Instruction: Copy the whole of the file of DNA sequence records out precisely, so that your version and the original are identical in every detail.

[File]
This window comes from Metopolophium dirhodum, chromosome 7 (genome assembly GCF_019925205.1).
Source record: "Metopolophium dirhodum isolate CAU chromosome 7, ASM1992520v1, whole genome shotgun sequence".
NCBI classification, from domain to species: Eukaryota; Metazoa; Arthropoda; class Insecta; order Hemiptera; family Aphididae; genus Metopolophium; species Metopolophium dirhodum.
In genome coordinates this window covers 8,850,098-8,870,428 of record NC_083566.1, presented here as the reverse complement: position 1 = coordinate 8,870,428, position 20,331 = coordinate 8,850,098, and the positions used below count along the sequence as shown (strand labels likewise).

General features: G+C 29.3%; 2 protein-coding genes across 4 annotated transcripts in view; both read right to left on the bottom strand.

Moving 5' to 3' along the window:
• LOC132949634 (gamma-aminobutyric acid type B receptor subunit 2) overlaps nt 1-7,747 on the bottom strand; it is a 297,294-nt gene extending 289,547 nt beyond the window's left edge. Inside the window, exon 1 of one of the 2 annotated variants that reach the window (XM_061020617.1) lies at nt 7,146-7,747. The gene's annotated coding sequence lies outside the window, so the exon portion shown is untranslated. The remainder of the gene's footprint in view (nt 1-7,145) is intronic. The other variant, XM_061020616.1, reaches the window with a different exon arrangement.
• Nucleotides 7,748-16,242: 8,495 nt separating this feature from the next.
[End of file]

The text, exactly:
This window comes from Metopolophium dirhodum, chromosome 7 (genome assembly GCF_019925205.1).
Source record: "Metopolophium dirhodum isolate CAU chromosome 7, ASM1992520v1, whole genome shotgun sequence".
NCBI classification, from domain to species: Eukaryota; Metazoa; Arthropoda; class Insecta; order Hemiptera; family Aphididae; genus Metopolophium; species Metopolophium dirhodum.
In genome coordinates this window covers 8,850,098-8,870,428 of record NC_083566.1, presented here as the reverse complement: position 1 = coordinate 8,870,428, position 20,331 = coordinate 8,850,098, and the positions used below count along the sequence as shown (strand labels likewise).

General features: G+C 29.3%; 2 protein-coding genes across 4 annotated transcripts in view; both read right to left on the bottom strand.

Moving 5' to 3' along the window:
• LOC132949634 (gamma-aminobutyric acid type B receptor subunit 2) overlaps nt 1-7,747 on the bottom strand; it is a 297,294-nt gene extending 289,547 nt beyond the window's left edge. Inside the window, exon 1 of one of the 2 annotated variants that reach the window (XM_061020617.1) lies at nt 7,146-7,747. The gene's annotated coding sequence lies outside the window, so the exon portion shown is untranslated. The remainder of the gene's footprint in view (nt 1-7,145) is intronic. The other variant, XM_061020616.1, reaches the window with a different exon arrangement.
• Nucleotides 7,748-16,242: 8,495 nt separating this feature from the next.